How Not To Replace A Manager

There are lots of wonderful candidates to be the next manager of the Tigers. This man is not one of them. (Getty Images)

There are lots of wonderful candidates to be the next manager of the Tigers. This man is not one of them. (Getty Images)

Jim Leyland is out as Tigers manager and the Tigers will likely try to replace him with a good manager. As well they should. They want to win baseball games next season. But what if they wanted to test the very nature of what a manager brings to a team? What if they wanted to do that by making the worst hire they possibly could and then seeing what happened? Who would they hire then? One of these guys.

Bobby Valentine

Valentine is, by now, the anti-manager. He looks at what a good manager would do, carefully considers it, then puts it in a raft, sets the raft on fire, and shoves it out to sea. Then he holds a press conference to say he invented the burrito.

A Goat

There is no better stand in for a manager than a live goat. The manager’s credo should be that of a doctor: First, do no harm. So a goat would be perfect because, really, outside of chewing up the lineup card, how much damage could a goat do? A goat won’t call for a hit-and-run when the team’s best hitter is up. A goat won’t give the steal sign, or call for a bunt in the second inning, or intentionally walk the bases loaded with a wild pitcher on the mound. A goat won’t change relief pitchers incessantly, destroying his bullpen for minimal gain at best. A goat won’t do any of those things because a goat has no idea what those things are. A goat would just let the Tigers play baseball. And eat the lineup card.

George F. Will

Say what you will (get it??) about the man’s politics, but he knows baseball. He’s written extensively on the topic and was a subject of Ken Burns’ biopic Baseball. In other words, expect a stirring speech about the high-mindedness of the game’s very essence and it’s place in world history before each game. “Men, I know you are gathered here because it’s late August and you’re contractually obligated to face the Astros tonight, but I’d like to direct your attention to a higher purpose: Baseball.”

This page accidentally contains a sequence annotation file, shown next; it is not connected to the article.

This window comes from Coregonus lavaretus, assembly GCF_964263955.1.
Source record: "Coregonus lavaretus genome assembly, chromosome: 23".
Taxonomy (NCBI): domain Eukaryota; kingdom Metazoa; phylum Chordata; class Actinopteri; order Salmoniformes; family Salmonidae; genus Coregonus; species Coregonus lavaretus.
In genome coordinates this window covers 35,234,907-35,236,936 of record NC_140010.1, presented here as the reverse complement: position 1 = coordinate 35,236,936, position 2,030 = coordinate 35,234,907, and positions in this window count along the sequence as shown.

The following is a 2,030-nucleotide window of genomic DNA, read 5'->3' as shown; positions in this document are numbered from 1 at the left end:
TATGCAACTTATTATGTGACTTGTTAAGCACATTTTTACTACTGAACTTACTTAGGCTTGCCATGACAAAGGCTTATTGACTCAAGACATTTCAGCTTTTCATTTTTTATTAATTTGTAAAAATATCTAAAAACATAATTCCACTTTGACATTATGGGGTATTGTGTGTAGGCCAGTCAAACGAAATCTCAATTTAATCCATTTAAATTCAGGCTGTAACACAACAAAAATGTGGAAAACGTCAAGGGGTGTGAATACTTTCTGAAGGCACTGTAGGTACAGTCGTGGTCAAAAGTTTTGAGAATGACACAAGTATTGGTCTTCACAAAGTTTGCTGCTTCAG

Dane Cook

LOOK DUDE. YOU DON’T THINK THE COOKSTER COULD HANDLE A MAJOR LEAGUE TEAM? THINK AGAIN! [insert childhood story about baseball that isn’t funny unless it’s shouted and even then, only marginally assuming you don’t think too hard about it]

Fozzie Bear

Sure, Fozzie Bear isn’t a real bear. But if you’re hiring a puppet anyway, why not hire a real one? The great part about this is that the puppet would do all the talking while the puppeteer hid behind furniture for an entire baseball season. For example, a grown man with a puppet on his hand would crouch behind the table when addressing the team on the first day. He’d hide behind the dais for press conferences. He’d lie under the bench during games. He’d hide behind the seat on the team’s charter. This would go on all year long. All. Year. Long.

If the Tigers hired any of the above, within a year we’d all know for sure how valuable a manager really is. I have no idea what the answer would be, but I know it’d be a fun ride.

4 thoughts on “How Not To Replace A Manager

  1. Great piece Matthew! Very entertaining, and actually kind of thought provoking too. (And made me realize why I hate Dane Cook so much yet most of my friends love him. Alas, it’s all in the volume. I’m sure alcohol consumption plays some sort of role as well, but I digress…..).

    Anyway, it’s the last choice that I found really interesting, especially because of who’s playing in the World Series this year. If it were any other matchup, I’m not sure Fozzie would’ve been the Muppet you thought of first for the article, but alas, he’s on the tip of everybody’s tongue this year. The World Series is practically an homage to Fozzie. Think about it- on the one hand, you have a bunch of fuzz leading a team to victory, on the other you have an ace pitcher who’s name is Fozzie’s catch-phrase (Wacha).

    -John C.

  2. …or they could hire John Gibbons away from the Blue Jays and give us a scrub infielder as compensation and watch as he tries to fight the entire team and ignores anything even remotely resembling strategic baseball.

    Bobby V looks good by comparison.

  3. Wait, did you just seriously drop a Dane Cook reference? In 2013? Tony Muser, Russ Nixon, Maury Wills and Frank Howard also think they’d make better managers than Dane Cook.

    Warmest regards,